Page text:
A lot of research is being carried out to study growth and development of a newborn. One of the factors that was recently found to be key is the general health of both parents, during the conception period. This has been recently published as a series of papers in the Lancet journal, which suggests that the diet and lifestyle of parents can significantly impact the overall growth of the child.
In order to address this global problem, a number of parameters were studied.
Which period is actually referred to as the pre-conception period?
Earlier research defined preconception period as three months before conception. This is the average time that a fertile couple takes to become pregnant. However, it is possible that different couples may take shorter or longer durations to achieve an optimum health.
For instance, one couple may take about a month to reach adequate folate concentrations using supplements, while an overweight couple may take several months to almost a year to reach their healthy weight. Thus, the authors now redefine this preconception period, depending on the overall health of each couple, as to days or weeks before and after fertilization, individually- as weeks or months when a woman or couple decides to have a child; and at a public health level – it is defined as the time required to address preconception risk factors, such as diet and obesity, before pregnancy.
What are the common risk factors before pregnancy?
Smoking, alcohol, caffeine, malnourished diet, obesity and other health problems can qualify as risk factors that can cause impairments in the newborn child, either at the genetic or at a physiological level. Some of these factors can have long-lasting effects on the child and can lead to various metabolic, immune or neurological disorders.
As expected, maternal obesity is linked to poorer birth rates and can increase the risks of chronic disease in the newborn. Interestingly, male obesity could also potentially affect the health of the offspring but it is speculated that the effects are not as severe as those seen in case of maternal health. Based on these pieces of evidence, it is useful to prepare women as well as males and arrange for interventions years before pregnancy. It is important to improve the general health of parents from an early age which will work not only for their own benefit but also to improve the overall development of their offspring.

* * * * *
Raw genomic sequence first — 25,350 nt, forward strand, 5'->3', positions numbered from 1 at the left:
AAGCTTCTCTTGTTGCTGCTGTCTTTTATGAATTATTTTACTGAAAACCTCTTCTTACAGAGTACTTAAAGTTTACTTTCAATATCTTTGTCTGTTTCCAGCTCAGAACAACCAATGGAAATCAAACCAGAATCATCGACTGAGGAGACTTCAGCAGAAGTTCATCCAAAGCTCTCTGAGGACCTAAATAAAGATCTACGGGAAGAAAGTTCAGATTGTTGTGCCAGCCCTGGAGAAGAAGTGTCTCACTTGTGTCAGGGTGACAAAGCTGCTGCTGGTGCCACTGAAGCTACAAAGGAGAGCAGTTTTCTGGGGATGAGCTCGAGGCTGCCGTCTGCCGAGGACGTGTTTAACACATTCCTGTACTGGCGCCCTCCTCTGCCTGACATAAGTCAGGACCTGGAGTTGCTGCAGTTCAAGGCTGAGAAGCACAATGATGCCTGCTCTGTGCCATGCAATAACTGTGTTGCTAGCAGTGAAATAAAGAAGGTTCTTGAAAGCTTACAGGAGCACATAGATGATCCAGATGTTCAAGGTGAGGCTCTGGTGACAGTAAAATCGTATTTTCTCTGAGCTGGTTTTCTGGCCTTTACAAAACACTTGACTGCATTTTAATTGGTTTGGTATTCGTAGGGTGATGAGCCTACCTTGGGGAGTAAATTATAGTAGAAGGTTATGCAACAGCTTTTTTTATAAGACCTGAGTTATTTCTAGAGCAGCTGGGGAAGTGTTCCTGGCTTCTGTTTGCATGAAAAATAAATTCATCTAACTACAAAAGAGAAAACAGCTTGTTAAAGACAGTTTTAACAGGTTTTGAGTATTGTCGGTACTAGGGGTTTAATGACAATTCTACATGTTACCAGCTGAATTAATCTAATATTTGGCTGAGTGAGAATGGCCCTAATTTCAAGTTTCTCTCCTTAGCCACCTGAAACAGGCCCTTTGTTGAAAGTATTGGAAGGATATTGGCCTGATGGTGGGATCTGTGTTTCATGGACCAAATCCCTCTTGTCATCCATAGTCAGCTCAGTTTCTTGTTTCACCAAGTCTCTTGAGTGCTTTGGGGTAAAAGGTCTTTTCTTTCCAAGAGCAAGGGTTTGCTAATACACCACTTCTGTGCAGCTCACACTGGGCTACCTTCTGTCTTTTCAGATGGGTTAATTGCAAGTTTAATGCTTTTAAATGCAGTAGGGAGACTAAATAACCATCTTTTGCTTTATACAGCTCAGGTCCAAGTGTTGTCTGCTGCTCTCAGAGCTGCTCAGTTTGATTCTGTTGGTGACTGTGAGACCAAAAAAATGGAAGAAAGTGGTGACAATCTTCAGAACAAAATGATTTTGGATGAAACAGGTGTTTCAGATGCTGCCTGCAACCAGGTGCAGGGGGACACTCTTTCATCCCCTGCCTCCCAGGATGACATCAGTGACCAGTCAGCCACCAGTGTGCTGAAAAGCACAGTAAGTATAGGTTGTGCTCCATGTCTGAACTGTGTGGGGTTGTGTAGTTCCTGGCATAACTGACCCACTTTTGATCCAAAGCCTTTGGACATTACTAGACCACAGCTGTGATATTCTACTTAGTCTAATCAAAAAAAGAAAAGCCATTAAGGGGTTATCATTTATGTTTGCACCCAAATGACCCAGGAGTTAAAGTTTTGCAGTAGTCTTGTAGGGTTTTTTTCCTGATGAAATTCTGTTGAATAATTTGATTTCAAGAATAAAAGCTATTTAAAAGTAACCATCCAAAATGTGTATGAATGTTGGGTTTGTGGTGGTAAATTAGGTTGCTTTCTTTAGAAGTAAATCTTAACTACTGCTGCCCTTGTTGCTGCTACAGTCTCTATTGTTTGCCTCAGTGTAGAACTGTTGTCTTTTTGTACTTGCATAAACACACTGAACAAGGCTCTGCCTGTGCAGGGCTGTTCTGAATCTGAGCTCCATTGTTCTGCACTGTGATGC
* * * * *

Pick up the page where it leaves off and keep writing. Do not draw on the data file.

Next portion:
“The preconception period is a critical time when parental health – including weight, metabolism, and diet – can influence the risk of future chronic disease in children, and we must now re‐examine public health policy to help reduce this risk,” says lead author of the Series, Professor Judith Stephenson, UCL, UK.
“While the current focus on risk factors, such as smoking and excess alcohol intake, is important, we also need new drives to prepare nutritionally for pregnancy for both parents. Raising awareness of preconception health, and increasing availability of support to improve health before conception will be crucial.”
Professor Stephenson also stresses: “This isn’t about provoking fear or blaming individuals – our analysis establishes the importance of health of the next generation, stresses societal responsibility, and demands strong local, national and international leadership.”
How to improve preconception health?
There is a need for creating awareness, extending help and support for couples that are planning a pregnancy. This can be achieved by undertaking various public measures that support interventions to reduce obesity and improve the lifestyle of individuals. Supplementation and fortification of diet to improve nutrition and health at a population level, especially amongst the underprivileged couples are needed to support these efforts. This initiative can be taken starting from a school where young adults are prepared for parenthood and are trained to take care of their diet, health and lifestyle in general.
“Current preconception health interventions may be limited by their focus on individual responsibility, and not directly addressing social influences or the obesogenic environment. Improving the overall health of the population, as well as raising awareness of the importance of the preconception period could help improve the health of future generations,” says Dr Mary Barker, University of Southampton UK.
“It is everyone’s responsibility to support our young adults become successful parents of healthy, long‐lived children. We have the infrastructure to do this in our existing health and education platforms and a global food system, but must now prioritize improving preconception health.”
Studies like these not only change the outlook of the families during pregnancy but also pave way for a number of strategies and plans that can easily be undertaken to yield a more healthy new generation and sustain healthy families.
The original paper can be accessed here.
Preconception health: Before the beginning: nutrition and lifestyle in the preconception period and its importance for future health Professor Judith Stephenson et al The Lancet Published Online April 16, 2018 http://dx.doi.org/10.1016/S0140-6736(18)30311-8